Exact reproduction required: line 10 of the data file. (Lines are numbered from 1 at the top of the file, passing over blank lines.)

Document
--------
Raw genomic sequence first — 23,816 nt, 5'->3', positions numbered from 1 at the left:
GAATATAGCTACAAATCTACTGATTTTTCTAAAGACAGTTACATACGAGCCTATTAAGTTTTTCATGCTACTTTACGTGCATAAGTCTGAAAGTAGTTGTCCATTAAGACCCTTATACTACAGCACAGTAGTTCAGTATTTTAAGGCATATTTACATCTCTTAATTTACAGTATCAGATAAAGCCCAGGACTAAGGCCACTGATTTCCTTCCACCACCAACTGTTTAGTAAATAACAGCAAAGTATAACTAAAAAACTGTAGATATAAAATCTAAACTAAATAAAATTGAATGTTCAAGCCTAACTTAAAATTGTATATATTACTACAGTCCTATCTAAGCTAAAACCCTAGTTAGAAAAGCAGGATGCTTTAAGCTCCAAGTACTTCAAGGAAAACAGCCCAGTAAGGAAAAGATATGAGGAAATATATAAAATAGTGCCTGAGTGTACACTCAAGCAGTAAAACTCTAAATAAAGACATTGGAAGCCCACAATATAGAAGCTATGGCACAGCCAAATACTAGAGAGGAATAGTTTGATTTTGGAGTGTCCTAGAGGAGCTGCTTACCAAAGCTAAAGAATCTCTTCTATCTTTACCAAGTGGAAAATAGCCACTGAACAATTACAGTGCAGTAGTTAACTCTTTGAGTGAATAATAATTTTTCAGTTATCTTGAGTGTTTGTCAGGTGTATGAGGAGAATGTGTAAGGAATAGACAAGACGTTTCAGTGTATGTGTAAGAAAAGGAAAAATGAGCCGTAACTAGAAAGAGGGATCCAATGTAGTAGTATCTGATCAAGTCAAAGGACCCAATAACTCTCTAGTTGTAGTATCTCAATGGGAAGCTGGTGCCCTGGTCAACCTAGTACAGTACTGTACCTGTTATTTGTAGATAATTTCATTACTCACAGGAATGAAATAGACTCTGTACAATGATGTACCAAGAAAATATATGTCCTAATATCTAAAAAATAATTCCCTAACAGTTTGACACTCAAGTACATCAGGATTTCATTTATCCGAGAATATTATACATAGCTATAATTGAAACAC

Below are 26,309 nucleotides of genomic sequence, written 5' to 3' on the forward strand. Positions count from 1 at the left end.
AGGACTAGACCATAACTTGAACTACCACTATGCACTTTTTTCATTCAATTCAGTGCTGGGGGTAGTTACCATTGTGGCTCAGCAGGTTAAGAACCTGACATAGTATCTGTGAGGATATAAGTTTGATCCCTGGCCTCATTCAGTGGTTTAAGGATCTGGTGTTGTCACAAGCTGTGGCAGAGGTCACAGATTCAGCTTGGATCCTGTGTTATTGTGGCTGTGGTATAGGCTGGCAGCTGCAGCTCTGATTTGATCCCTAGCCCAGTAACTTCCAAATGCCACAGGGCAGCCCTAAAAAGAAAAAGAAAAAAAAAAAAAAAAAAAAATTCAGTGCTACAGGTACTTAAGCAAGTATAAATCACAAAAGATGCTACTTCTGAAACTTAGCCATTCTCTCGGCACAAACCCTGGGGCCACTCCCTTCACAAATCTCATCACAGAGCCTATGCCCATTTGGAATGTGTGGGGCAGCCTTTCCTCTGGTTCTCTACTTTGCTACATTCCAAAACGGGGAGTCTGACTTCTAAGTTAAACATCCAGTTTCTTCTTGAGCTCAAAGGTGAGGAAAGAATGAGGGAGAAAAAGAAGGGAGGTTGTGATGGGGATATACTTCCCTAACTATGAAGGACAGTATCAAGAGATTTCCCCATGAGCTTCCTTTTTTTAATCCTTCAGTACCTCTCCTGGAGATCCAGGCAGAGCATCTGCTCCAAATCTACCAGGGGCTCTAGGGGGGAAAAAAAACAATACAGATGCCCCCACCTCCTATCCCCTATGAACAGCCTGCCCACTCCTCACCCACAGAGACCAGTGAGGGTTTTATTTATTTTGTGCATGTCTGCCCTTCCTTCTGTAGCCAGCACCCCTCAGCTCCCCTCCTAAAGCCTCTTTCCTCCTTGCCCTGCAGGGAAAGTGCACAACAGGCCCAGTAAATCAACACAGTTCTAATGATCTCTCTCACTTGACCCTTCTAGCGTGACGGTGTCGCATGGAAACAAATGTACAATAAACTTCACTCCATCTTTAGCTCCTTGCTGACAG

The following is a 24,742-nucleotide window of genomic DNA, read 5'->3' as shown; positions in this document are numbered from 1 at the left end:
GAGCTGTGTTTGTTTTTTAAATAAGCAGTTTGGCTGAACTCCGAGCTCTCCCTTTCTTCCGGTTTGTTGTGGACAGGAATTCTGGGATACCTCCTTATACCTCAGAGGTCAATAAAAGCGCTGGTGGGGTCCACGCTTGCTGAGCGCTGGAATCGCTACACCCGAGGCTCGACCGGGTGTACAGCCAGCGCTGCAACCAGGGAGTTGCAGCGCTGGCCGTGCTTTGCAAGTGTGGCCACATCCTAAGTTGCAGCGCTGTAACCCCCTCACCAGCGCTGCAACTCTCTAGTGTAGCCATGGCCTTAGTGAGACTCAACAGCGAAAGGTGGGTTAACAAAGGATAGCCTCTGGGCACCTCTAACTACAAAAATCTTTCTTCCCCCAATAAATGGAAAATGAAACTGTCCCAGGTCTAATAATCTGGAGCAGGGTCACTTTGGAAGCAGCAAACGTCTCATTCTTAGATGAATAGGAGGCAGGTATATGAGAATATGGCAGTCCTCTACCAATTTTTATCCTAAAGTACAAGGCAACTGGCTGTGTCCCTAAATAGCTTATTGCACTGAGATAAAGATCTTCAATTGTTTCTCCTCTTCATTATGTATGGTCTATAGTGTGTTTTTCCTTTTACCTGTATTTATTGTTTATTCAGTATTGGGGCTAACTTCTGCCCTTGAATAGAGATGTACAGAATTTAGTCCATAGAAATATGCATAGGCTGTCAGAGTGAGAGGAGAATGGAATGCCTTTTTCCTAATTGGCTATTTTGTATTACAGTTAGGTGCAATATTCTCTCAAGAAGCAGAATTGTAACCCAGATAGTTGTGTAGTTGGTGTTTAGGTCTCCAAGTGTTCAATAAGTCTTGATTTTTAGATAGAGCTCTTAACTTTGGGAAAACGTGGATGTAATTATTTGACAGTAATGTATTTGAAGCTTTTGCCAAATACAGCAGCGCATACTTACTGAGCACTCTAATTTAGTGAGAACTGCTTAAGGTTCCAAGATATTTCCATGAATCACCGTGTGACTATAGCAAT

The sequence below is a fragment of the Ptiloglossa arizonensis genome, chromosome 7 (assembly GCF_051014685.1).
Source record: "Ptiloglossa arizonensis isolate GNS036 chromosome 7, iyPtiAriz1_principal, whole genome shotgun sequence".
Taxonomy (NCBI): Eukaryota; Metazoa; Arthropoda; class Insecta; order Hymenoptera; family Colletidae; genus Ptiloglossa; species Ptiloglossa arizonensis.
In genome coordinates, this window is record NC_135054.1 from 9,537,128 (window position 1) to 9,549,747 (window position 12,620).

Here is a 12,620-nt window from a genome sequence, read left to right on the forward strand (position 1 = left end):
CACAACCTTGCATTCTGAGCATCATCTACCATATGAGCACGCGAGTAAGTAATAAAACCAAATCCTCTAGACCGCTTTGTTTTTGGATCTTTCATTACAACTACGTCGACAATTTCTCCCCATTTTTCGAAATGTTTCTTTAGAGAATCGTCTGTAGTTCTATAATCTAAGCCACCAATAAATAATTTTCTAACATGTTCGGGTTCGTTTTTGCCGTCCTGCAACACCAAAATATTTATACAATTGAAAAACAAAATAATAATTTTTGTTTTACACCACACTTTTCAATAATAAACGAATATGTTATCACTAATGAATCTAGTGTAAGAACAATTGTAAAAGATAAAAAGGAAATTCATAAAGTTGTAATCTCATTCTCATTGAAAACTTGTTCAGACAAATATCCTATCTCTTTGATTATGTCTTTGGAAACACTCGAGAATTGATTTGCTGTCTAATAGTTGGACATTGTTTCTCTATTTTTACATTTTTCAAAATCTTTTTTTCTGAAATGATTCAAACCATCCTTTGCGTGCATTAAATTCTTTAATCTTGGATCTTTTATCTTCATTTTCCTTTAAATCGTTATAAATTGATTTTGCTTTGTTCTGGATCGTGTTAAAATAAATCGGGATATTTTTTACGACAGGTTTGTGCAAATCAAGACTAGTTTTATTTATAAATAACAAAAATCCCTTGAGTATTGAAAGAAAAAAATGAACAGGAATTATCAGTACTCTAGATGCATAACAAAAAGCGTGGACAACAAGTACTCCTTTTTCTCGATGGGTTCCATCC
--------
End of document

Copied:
In genome coordinates, this window is record NC_135054.1 from 9,537,128 (window position 1) to 9,549,747 (window position 12,620).